March 13, 2014
Large Pacific Northwest American Earthquake Threat
A big subduction zone plate shift could ruin your whole day. 9.0 baby.
In the Pacific Northwest, Native American stories told of "how the prairie became ocean," and how canoes were flung into trees. Whitmore of the National Tsunami Warning Center said similar waves, up to 100 feet above sea level, could again inundate many areas of the U.S. West Coast.
West of Eureka California a 6.9 earthquake just hit 3 nights ago. It was at the southern end of the Cascadia subduction zone.
Sooner or later huge natural disasters happen. Hurricanes aren't a big deal because we can see them approaching and we've got cars and evacuation shelters. But catastrophic damage orders of magnitude larger are possible and inevitable. Are you ready?
Randall Parker, 2014 March 13 07:54 PM
I have to assume that's rhetorical.
Because, really, how do you "get ready" for a **9.0?**
Yup. I live 1,000 ft from the surf on the Washington coast. Elevation, 40 ft. Front row seats, baby!
How do you get ready for a 9.0: Um, move?
It isn't that bad in wooden structures if they are properly designed. If you are high enough up to be above the tsunami you'll be okay.
How about blimp in the garage? Maybe you could inflate it fast enough to rise up before the wave arrives.
You can purchase tsunami survival pods. Or you could make your own shelter with some concrete and a few youtube videos. (What could possibly go wrong?) I'd put a crowbar and a jack inside so you can get out if there is wreckage piled against the exit. The day may not be far off when new construction in disaster prone areas is required to have some sort of shelter. I presume this is already the case in areas in the US where tornados are a common occurance.
After watching videos of the tsunami hitting Japan 3 years ago, I've given survival pods a lot of thought. What impressed me most about the scenes in Japan was that boats seemed to survive well. Shoot. Even cars floated around, bobbing like corks... till they sank. Simple survival pods seem to have two major failing in my view. First, if you float, it is likely you will be carried out to sea. In the chaos after a 9.0, rescue may be unlikely. Second, If I were to climb inside one, all the while I was waiting for the flood I'd be thinking, maybe I could have made it to high ground.
My solution? An armored amphibious SUV. After climbing in, I could make my best attempt to get to high ground. If I didn't make it, Japanese videos indicate I'd have a good change of floating away. On-board propulsion would allow me to come ashore on my own without counting on rescue. Unlikely I'll ever build such a thing, so I'm getting serious about moving.
Just build yourself a multi-story Monolithic™ dome-home. If the upper floors are high enough and your foundations solid, you'll be safe there.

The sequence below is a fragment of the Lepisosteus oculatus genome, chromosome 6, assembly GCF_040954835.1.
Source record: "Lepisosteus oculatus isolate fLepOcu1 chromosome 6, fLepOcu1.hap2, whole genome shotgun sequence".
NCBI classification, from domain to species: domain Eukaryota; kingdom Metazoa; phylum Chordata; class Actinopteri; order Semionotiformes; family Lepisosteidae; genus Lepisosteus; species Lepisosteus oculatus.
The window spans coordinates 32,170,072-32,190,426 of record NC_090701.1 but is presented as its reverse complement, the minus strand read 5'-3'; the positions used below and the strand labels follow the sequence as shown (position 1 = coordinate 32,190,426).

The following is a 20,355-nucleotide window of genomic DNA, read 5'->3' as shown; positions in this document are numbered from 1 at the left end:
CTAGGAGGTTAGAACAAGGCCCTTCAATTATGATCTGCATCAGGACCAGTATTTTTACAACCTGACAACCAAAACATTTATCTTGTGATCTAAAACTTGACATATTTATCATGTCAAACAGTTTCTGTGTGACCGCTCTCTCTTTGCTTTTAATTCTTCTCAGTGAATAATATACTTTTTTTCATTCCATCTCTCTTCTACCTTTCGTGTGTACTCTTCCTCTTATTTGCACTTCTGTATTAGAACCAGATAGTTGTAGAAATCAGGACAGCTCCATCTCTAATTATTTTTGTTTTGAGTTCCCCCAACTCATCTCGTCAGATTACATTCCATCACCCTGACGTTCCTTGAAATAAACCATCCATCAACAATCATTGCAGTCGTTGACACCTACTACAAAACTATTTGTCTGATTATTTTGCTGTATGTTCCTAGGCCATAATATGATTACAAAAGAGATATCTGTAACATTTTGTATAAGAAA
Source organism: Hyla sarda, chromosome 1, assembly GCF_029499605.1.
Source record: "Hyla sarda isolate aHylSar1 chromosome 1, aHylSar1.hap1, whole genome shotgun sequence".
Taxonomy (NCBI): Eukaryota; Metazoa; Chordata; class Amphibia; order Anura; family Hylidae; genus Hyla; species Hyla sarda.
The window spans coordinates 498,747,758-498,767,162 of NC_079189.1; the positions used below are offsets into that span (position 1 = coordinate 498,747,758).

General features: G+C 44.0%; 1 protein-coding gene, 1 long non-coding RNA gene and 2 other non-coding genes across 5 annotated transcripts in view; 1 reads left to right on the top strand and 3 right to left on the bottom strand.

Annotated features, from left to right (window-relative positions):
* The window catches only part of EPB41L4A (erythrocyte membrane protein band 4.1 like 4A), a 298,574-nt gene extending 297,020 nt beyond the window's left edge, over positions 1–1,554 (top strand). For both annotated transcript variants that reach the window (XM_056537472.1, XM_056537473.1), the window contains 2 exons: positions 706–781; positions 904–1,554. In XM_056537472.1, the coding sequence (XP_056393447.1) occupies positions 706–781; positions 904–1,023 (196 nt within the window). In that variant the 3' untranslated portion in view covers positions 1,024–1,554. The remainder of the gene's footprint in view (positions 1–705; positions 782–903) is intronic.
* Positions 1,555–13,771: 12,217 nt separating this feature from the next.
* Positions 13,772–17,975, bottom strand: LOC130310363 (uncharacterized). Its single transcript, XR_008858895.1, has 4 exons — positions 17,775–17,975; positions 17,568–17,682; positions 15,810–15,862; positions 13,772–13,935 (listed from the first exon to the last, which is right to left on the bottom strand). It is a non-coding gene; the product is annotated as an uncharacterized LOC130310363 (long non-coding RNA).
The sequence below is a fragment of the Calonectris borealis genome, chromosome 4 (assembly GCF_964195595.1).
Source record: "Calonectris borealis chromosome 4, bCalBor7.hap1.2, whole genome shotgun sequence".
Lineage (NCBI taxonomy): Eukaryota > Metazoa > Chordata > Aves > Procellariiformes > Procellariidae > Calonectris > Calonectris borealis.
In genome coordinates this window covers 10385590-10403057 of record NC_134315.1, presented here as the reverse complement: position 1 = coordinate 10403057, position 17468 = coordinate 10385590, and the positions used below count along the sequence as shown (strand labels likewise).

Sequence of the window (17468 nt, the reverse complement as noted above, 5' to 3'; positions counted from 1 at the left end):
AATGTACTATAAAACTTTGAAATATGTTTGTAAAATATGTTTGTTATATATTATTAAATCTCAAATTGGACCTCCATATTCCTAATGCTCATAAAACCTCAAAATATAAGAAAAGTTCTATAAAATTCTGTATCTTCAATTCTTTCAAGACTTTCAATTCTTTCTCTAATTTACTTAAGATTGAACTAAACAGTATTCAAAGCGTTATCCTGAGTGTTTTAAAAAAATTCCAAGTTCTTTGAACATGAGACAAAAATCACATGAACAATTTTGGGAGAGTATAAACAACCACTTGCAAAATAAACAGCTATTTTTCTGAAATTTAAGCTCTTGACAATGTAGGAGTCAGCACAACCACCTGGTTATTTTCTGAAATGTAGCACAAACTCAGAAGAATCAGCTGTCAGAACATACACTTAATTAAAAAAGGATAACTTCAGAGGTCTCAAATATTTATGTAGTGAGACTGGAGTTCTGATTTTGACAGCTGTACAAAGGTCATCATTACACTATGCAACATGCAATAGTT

Survival pod: My concern would be on having it tossed hard into something more solid. But it seems very sensible. It would greatly up your odds of survival. It could be designed to be self-righting. A combination of layers of fiberglass and foam ought to make any one hard hit unlikely to do much to its structural integrity.
Oddly enough, with the help of Julia Greer's group at Caltech, the blimp idea may not be too bad. Just don't expect to have time to inflate it. Instead use graphene skinned architectured nano-trusses for the material, with no air on the inside of the trusses. Make the trusses out of a graphene/diamond composite. Your normal house should be made of the same material, and built atop this lifting body, except that it all simply stays in place because you've tied it down . Bury the lifting body under your house just enough that your doorway is the height you want. When the tsunami comes, cast away the tie-downs, and you are above it all.
Design in an ability to lower your house down into the middle of the lifting body using an open column through the middle of the lifting body, for stability. Use the column as the world's best insulated cellar during the years you are waiting for the water to come. Leave one tie-down cable several hundred meters long anchored firmly in the ground. Make sure you have a fueled and ready generator large enough to power lightweight electrically driven propellors for maneuvering if the anchoring of that last tie-down is insufficient. Until the water comes, the generator will allow you to sneer at coastal storms that break all the power lines.
Or, ...you could move to the Tualatin Valley, with the coast range between you and the sea and a 500 ft. ridgeline between you and the Columbia River estuary.
Maybe I'm overlooking something here, but for a tsunami shelter shouldn't a securely fixed concrete dome allow one to survive? The shelter could have ventilation down low so the air stays fresh until the tsunami hits and when it does hit air is trapped in the concrete dome. It would have to be strong enough to take a pounding from debris, but maybe it would be a cheaper, more foolproof option than floating pods.
In the James Bond movie "A View To a Kill" (1985) there was a plot to destroy Silicon Valley by using a giant tsunami.
Maybe this movie was science-fiction, but such an outcome would set back the entire high-tech industry for many decades.